This report describes the case of a 21-year-old heroin user who presented with a 6-day history of decreased vision in her right eye, preceded by 1 week of headache and tender scalp nodules, neck stiffness, and photophobia. A broad infectious workup for acute vision loss was completed, and she was ultimately presumed to have acquired toxoplasmic chorioretinitis (ocular toxoplasmosis). We review the initial workup for chorioretinitis, and the epidemiology, diagnosis, and treatment of ocular toxoplasmosis. Intravenous drug users may be at increased risk of acquired ocular toxoplasmosis.
Read the full article Co-authored by Dr. David Reichstein in the WMJ at
ABSTRACT - Purpose of review: Radiation retinopathy remains a devastating cause of visual morbidity in patients undergoing radiation for globe, orbit, and head and neck malignancies. This review discusses the recent efforts of several authors to treat radiation retinopathy once it has developed and efforts to prevent its development with early aggressive management.
Recent findings: Intravitreal anti-vascular endothelial growth factor agents and intravitreal steroid agents have been used to successfully treat radiation-induced macular edema and neovascular events secondary to radiation retinopathy. The visual outcomes, however, have varied. Recent work has been directed towards prevention of radiation retinopathy prior to its development. This has been done with preventive scatter laser and intravitreal bevacizumab therapy. Effective customization of radiation dose to the tumor has also reduced some collateral radiation damage. Preventive vitrectomy and silicone oil placement at the time of plaque brachytherapy may shield normal ocular structures from radiation injury.
Summary: Radiation retinopathy remains a major source of visual morbidity following radiotherapy for malignancies. Promising, albeit unproven, new therapies and preventive efforts may ameliorate the negative visual outcomes.
The full article by Dr. David Reichstein can be found at http://journals.lww.com/co-ophthalmology
A recent article in Ophthalmology, the most widely-cited eye care scientific journal, reinforces the hypothesis that the genetics of individuals with age-related macular degeneration (AMD) have a major impact on the response to nutritional supplements. Written by Dr. Carl Awh and colleagues, the published article compares the disease's progression in response to zinc and antioxidant therapies for those who carry certain genetic markers (genotype groups).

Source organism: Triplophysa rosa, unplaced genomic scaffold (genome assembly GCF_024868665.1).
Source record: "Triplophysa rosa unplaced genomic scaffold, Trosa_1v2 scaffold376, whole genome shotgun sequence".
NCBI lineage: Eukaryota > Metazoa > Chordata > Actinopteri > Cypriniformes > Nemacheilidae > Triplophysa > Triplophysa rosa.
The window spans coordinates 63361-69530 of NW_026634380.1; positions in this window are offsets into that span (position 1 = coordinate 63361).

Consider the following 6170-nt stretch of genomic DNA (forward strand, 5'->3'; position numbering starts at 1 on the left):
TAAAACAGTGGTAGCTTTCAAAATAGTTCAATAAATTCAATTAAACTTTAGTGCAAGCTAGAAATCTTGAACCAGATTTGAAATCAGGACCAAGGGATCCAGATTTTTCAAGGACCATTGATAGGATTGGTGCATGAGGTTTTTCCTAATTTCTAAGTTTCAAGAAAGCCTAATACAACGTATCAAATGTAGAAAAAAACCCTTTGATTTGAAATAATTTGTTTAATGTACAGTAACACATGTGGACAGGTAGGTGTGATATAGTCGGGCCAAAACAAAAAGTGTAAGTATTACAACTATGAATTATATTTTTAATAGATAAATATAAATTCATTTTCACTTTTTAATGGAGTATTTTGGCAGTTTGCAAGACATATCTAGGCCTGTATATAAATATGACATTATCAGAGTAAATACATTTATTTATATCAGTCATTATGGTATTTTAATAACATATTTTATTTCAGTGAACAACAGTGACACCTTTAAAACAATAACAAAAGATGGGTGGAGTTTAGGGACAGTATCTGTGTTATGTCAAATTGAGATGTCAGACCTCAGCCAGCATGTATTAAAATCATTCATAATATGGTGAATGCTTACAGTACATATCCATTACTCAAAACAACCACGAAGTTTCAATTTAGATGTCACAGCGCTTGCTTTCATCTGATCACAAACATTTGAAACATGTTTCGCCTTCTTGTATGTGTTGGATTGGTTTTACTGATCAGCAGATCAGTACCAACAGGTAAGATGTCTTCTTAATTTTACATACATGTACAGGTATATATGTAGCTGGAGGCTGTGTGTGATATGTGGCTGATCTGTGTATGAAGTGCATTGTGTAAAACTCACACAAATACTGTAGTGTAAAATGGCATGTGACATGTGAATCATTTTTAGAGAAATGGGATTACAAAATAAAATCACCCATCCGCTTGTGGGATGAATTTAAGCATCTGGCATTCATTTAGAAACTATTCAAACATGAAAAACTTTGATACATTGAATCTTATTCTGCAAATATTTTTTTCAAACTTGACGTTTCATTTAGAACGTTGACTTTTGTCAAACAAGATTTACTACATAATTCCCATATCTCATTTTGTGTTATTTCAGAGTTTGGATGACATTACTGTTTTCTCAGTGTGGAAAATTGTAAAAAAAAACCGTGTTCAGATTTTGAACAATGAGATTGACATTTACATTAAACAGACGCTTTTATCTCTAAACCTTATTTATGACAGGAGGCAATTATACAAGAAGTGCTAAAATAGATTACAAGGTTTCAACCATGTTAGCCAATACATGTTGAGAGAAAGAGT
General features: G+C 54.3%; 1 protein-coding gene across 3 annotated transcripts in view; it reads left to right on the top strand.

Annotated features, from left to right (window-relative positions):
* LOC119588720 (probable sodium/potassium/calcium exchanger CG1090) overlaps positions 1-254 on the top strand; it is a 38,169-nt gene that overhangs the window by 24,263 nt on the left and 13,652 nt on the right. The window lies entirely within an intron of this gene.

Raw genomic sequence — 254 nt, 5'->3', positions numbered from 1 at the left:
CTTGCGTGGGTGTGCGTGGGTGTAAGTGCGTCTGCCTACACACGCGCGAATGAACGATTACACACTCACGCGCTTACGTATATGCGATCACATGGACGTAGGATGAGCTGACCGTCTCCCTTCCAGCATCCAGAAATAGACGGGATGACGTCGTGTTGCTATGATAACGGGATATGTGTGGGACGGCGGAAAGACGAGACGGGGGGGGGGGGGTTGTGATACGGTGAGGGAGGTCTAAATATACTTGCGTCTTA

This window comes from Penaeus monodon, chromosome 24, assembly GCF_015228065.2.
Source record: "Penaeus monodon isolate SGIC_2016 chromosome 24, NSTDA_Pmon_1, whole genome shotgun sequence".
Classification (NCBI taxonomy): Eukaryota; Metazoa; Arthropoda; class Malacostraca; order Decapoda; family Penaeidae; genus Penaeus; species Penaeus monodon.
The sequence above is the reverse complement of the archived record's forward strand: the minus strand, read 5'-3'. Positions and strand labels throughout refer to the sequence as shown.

Awh CC, Hawken S, Zanke BW: "Treatment response to antioxidants and zinc based on CFH and ARMS2 genetic risk allele number in the Age-Related Eye Disease Study". Ophthalmology 2015 Jan;122(1):162-9.
In October 2014, a US Patent for a "System to identify viscosity of aspirated material during vitreous surgery" was granted to Dr. Carl Awh. The invention may lead to improved devices for pars plana vitrectomy (PPV), the most commonly performed retina operation worldwide. This is Dr. Awh's 7th US Patent.
Tennessee Retina's own, Dr. David Reichstein, performs a specialized biopsy to aid in the management of uveal melanoma. The biopsy samples genetic material within the tumor and can provide information about the tumor's aggressiveness. The resultant genetic analysis can provide a prediction of the likelihood of the cancer to spread into other areas of the body. "Genetic analysis can actually give a more accurate prediction of metastatic potential than the tumor characteristics themselves," says Dr. Reichstein. Biopsy for genetic analysis can be done as an outpatient procedure and is performed along with radiation treatment of the tumor.